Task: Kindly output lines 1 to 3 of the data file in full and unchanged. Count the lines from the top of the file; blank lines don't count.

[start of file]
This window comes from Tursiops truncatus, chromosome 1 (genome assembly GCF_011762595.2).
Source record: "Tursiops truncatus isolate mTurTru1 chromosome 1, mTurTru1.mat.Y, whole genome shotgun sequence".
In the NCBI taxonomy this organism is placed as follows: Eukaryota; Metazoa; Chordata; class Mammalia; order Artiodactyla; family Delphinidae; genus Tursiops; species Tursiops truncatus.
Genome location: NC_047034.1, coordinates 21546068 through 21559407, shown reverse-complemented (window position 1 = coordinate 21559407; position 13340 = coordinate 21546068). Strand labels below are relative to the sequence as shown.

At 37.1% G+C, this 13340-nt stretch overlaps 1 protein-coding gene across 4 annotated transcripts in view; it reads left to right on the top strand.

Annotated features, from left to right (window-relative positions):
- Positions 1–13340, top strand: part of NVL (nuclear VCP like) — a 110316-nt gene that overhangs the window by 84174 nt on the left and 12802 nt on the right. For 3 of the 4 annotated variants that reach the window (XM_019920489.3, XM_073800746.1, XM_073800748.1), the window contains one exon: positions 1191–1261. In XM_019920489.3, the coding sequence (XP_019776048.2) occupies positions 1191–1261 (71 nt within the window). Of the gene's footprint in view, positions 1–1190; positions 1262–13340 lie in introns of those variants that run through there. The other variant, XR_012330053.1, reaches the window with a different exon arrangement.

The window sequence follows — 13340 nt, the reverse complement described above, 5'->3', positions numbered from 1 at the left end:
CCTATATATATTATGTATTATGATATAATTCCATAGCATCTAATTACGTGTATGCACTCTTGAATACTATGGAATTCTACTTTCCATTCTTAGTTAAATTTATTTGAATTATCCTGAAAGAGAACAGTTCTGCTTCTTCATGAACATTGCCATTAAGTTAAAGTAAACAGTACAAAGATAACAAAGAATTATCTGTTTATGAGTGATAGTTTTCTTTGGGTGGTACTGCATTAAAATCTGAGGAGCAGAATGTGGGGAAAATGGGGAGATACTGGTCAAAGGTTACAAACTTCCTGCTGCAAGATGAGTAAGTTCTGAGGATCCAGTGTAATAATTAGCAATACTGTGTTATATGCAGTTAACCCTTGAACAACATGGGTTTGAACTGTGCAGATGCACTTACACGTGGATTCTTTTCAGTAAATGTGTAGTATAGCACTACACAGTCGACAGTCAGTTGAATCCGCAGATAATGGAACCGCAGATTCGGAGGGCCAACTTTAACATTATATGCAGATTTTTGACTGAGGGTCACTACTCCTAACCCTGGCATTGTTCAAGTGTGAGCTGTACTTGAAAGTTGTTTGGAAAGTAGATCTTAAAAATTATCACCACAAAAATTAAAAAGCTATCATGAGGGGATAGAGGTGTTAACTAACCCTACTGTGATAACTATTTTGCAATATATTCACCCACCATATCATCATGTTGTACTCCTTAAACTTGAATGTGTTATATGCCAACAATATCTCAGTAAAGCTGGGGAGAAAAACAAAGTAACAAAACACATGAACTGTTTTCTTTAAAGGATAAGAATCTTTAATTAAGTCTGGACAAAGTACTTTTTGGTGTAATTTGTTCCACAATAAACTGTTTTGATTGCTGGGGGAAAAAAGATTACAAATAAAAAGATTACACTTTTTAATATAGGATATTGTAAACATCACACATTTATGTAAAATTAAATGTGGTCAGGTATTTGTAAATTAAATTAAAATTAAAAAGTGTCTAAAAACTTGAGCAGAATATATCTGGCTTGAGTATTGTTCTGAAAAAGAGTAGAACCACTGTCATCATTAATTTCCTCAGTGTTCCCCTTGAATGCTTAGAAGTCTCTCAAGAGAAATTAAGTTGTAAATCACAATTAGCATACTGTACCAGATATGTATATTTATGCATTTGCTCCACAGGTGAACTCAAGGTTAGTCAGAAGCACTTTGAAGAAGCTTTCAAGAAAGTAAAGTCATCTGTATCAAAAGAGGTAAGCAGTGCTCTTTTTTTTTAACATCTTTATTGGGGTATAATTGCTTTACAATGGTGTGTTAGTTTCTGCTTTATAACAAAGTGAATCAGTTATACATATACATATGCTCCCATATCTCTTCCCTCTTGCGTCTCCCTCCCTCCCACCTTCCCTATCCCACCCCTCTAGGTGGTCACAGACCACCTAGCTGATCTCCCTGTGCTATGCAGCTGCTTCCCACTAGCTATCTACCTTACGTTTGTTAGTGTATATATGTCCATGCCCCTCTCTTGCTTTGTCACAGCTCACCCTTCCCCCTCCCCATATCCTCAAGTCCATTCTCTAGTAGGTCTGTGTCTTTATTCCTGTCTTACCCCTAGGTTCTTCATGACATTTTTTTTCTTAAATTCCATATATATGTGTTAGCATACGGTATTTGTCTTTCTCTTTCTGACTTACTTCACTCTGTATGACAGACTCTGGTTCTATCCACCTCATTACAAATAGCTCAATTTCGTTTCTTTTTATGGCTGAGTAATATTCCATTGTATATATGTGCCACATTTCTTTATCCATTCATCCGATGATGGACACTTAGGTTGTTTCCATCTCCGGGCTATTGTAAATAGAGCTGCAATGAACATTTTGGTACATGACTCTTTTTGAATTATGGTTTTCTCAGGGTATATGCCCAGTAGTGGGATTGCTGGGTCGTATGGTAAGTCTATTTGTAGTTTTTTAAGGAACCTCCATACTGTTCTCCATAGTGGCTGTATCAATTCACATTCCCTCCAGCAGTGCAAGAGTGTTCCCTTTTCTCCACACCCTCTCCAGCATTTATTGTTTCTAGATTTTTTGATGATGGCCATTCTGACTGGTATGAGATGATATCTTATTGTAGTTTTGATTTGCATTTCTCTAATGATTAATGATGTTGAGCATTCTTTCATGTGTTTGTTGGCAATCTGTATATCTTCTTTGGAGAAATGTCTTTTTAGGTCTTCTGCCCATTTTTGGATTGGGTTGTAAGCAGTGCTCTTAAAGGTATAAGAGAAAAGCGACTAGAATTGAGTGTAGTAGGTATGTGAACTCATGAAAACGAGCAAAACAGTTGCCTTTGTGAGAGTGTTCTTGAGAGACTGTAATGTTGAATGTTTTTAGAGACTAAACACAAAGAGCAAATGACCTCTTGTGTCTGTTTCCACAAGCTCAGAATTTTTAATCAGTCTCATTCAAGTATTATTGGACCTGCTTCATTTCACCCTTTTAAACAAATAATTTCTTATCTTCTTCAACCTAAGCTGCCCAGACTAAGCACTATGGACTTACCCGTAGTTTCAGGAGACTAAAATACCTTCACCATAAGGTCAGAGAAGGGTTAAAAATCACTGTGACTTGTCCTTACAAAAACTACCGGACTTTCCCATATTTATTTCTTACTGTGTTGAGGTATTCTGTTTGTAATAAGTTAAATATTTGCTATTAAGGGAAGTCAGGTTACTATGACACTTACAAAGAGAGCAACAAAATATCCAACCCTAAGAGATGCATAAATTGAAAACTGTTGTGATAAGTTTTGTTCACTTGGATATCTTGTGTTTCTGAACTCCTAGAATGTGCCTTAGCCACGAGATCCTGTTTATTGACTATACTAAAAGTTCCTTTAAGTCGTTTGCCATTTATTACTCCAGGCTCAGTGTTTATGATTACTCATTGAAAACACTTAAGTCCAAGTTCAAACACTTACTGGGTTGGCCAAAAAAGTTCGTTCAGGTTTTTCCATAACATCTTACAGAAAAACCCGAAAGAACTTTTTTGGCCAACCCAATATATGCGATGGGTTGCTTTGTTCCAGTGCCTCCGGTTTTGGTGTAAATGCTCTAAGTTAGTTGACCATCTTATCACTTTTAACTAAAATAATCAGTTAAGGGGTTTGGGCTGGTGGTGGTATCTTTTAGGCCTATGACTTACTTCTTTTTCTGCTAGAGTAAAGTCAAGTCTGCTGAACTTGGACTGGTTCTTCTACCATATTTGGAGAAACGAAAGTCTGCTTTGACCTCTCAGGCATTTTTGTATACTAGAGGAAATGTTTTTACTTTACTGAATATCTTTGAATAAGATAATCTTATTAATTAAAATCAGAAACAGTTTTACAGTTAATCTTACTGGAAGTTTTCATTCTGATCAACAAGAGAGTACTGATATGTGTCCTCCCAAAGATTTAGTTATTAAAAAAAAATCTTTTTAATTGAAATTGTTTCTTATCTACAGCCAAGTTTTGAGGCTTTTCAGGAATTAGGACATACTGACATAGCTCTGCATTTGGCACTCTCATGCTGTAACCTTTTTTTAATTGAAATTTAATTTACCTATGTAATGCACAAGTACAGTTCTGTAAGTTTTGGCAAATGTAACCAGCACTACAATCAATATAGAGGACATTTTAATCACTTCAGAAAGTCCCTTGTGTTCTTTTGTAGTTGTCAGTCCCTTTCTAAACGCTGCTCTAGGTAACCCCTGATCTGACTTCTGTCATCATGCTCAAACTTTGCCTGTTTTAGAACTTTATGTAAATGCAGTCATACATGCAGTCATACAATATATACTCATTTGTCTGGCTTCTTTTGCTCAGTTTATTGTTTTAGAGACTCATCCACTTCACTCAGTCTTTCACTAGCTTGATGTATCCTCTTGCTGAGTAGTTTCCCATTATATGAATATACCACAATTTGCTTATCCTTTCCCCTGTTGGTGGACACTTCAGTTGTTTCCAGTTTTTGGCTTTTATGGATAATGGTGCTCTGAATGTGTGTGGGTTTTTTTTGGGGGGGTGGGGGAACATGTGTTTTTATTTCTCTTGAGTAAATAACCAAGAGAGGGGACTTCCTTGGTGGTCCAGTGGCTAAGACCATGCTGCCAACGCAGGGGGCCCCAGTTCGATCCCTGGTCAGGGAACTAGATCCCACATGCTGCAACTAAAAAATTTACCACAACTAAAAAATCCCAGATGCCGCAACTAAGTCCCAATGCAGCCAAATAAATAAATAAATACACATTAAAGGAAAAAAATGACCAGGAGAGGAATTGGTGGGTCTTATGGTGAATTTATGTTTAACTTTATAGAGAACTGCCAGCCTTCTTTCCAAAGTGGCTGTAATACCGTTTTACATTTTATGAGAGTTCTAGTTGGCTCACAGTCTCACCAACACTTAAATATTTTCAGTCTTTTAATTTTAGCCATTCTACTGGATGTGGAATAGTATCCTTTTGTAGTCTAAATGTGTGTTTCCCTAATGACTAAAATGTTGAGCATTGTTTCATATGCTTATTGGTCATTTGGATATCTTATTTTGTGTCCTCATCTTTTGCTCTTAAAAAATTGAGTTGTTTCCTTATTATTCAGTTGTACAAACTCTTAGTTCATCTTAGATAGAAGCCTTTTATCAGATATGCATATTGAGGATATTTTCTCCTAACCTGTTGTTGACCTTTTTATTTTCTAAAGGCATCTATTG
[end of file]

This window comes from Tursiops truncatus, chromosome 1 (genome assembly GCF_011762595.2).
Source record: "Tursiops truncatus isolate mTurTru1 chromosome 1, mTurTru1.mat.Y, whole genome shotgun sequence".
In the NCBI taxonomy this organism is placed as follows: Eukaryota; Metazoa; Chordata; class Mammalia; order Artiodactyla; family Delphinidae; genus Tursiops; species Tursiops truncatus.